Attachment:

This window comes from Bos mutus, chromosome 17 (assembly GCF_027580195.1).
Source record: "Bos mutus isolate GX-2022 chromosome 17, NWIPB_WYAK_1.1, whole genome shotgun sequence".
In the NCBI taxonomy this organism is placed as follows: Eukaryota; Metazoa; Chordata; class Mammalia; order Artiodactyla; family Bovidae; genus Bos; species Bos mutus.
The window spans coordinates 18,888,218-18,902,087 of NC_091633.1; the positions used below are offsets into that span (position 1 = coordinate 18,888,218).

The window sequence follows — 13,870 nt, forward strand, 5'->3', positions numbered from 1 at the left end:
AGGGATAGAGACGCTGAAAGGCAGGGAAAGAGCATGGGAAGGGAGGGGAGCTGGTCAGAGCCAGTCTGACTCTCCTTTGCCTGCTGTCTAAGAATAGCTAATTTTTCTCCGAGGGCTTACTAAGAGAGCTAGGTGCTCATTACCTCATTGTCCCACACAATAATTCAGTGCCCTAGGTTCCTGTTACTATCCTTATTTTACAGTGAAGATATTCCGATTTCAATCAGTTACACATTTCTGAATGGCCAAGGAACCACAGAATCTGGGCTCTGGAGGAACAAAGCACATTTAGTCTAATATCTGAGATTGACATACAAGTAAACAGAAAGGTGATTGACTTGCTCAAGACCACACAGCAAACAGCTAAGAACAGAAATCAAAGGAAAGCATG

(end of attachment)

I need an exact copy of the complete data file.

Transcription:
This window comes from Bos mutus, chromosome 17 (assembly GCF_027580195.1).
Source record: "Bos mutus isolate GX-2022 chromosome 17, NWIPB_WYAK_1.1, whole genome shotgun sequence".
In the NCBI taxonomy this organism is placed as follows: Eukaryota; Metazoa; Chordata; class Mammalia; order Artiodactyla; family Bovidae; genus Bos; species Bos mutus.
The window spans coordinates 18,888,218-18,902,087 of NC_091633.1; the positions used below are offsets into that span (position 1 = coordinate 18,888,218).

The window sequence follows — 13,870 nt, forward strand, 5'->3', positions numbered from 1 at the left end:
AGGGATAGAGACGCTGAAAGGCAGGGAAAGAGCATGGGAAGGGAGGGGAGCTGGTCAGAGCCAGTCTGACTCTCCTTTGCCTGCTGTCTAAGAATAGCTAATTTTTCTCCGAGGGCTTACTAAGAGAGCTAGGTGCTCATTACCTCATTGTCCCACACAATAATTCAGTGCCCTAGGTTCCTGTTACTATCCTTATTTTACAGTGAAGATATTCCGATTTCAATCAGTTACACATTTCTGAATGGCCAAGGAACCACAGAATCTGGGCTCTGGAGGAACAAAGCACATTTAGTCTAATATCTGAGATTGACATACAAGTAAACAGAAAGGTGATTGACTTGCTCAAGACCACACAGCAAACAGCTAAGAACAGAAATCAAAGGAAAGCATG